How We Plant, Grow and Harvest the Perfect Pineapple
Have you ever had a piece of pineapple so delicious that you just had to know where it came from? If you find yourself answering “yes” to this question, then you may want to stick around – we’re digging into exactly how the delectable pineapple is grown here in Costa Rica. From planting to harvest to everything in between, get to know the steps we take to make sure the pineapple you share with your family is the Perfect Pineapple every time.
Step 1: Preparing the Soil
Whether you’re interested in starting your own pineapple farm or just want to understand more about the planning process, it’s important to know that soil is key. A well-aerated, light soil with a low pH will allow the plant to grow to its fullest potential.
Because Costa Rica has a warm and damp tropical climate, drainage is a key part of both soil preparation and erosion control. At Chestnut Hill Farms, we use both primary and secondary levels of drainage to guarantee our soil is optimally moist for our plants. Bedding also helps elevate the plants’ root systems and protect them from excess saturation.
Step 2: Seed Planting
Now it’s time for the fun part: The “pineapple seeds” are ready to be planted. These seeds, hand-selected from the health, are in fact slips or starts from other adult pineapple plants, harvested from the previous crop. These are then separated by weight and size to ensure proper distribution and placement when planting.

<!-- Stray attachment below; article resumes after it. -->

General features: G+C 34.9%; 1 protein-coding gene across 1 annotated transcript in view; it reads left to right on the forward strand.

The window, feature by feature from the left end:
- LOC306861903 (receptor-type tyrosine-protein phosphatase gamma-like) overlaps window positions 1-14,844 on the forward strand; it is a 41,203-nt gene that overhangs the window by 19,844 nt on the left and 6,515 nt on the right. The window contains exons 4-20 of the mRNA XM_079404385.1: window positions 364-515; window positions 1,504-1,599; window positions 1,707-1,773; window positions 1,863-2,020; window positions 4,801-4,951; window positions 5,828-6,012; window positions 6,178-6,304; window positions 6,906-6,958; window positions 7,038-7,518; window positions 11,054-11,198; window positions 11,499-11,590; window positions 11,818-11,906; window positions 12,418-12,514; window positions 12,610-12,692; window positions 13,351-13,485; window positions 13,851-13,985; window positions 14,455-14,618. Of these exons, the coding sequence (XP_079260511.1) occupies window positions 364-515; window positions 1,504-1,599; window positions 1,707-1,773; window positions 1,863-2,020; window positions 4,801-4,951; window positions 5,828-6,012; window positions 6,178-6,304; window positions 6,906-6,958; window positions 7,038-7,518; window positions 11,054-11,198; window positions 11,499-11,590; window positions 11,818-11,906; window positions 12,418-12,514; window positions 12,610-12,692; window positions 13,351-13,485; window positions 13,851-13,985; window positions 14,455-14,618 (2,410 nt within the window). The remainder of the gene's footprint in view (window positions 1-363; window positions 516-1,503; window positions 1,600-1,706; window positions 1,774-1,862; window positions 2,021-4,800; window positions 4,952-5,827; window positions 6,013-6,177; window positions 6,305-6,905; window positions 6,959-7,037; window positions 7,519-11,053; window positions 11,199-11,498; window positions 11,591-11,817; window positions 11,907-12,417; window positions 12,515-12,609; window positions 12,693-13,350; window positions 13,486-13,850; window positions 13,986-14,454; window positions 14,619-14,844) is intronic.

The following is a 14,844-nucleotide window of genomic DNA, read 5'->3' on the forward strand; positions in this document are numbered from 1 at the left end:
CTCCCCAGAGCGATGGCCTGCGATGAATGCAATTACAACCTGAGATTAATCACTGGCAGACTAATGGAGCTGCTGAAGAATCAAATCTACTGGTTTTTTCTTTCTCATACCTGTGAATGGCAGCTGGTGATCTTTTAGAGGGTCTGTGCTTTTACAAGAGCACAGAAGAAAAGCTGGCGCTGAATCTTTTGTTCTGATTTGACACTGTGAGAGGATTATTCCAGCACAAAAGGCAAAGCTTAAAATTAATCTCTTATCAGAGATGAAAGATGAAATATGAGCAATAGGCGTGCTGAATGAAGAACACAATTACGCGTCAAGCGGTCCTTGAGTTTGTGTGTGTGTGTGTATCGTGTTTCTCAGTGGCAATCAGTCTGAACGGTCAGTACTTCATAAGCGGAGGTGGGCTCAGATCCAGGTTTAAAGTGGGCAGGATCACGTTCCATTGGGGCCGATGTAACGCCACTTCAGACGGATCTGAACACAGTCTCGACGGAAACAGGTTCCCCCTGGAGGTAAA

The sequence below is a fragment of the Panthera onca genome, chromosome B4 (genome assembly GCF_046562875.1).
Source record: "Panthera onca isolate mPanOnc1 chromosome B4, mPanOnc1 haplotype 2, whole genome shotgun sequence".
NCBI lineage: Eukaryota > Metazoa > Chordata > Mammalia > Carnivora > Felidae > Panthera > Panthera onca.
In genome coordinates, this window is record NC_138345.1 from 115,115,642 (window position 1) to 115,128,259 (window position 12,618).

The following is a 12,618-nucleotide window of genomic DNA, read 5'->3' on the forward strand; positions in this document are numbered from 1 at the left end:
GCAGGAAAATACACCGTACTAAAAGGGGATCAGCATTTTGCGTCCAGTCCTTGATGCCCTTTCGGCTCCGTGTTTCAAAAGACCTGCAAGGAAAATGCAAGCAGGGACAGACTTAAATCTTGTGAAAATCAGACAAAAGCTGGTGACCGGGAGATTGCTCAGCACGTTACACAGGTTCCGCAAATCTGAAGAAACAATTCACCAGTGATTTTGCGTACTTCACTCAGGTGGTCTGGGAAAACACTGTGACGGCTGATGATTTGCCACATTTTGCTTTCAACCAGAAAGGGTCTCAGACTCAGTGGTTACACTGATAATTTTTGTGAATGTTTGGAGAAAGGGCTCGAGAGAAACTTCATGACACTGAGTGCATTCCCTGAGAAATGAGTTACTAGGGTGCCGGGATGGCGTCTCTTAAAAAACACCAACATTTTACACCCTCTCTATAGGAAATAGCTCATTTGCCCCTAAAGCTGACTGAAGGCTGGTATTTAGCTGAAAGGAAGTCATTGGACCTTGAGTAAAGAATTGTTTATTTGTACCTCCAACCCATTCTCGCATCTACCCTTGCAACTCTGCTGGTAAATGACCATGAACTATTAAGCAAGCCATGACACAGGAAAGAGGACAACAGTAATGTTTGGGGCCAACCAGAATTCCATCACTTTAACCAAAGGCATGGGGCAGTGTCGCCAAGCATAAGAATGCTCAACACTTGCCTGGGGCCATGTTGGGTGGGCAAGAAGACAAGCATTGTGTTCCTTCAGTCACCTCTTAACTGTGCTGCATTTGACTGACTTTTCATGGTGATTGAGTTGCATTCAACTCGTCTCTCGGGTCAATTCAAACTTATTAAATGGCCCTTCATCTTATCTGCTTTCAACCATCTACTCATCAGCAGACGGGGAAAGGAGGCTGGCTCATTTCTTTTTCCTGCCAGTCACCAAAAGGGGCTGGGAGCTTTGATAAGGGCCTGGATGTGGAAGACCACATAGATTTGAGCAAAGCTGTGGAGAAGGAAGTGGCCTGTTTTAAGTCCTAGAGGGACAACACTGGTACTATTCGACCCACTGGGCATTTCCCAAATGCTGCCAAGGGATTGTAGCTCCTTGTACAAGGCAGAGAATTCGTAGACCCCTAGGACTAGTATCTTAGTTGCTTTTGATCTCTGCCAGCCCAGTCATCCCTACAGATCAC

Once chosen, it’s important to get the seeds in the ground within 24 hours of harvest. This gives the plants the best chance to establish healthy root systems. With the help of a tractor, the seeds are distributed evenly throughout the entire field. Then, they’re planted by hand, making sure each is properly aligned and will be able to get the nutrients it needs from the sun. Even, careful planting helps the plants develop uniformly and at the same rate.
Step 3: Add the Finishing Touches
Once the seeds are planted, we wait. As they grow, we monitor the plants closely to watch for any signs of pests or disease. To keep our planting process sustainable, we avoid using blanket applications of pesticides or herbicides. Instead, frequent check-ins on crop health allow us to apply these chemicals only when necessary. Thoughtful fertilization application likewise helps promote healthy growth.
Step 4: The Harvest
Once the fruit itself has been growing for about 20 weeks, we begin weekly sampling of the pineapple’s Brix, or sugar content, and color. From this, we can determine if the crop is ready to be harvested. Once our pineapples are perfectly sweet, we begin harvesting by hand. Though this process takes longer than harvest by machine, it also prevents bruising and damage to the fruit. From the field, the ready-to-eat pineapples are sent off for packaging – and for you to enjoy at home.
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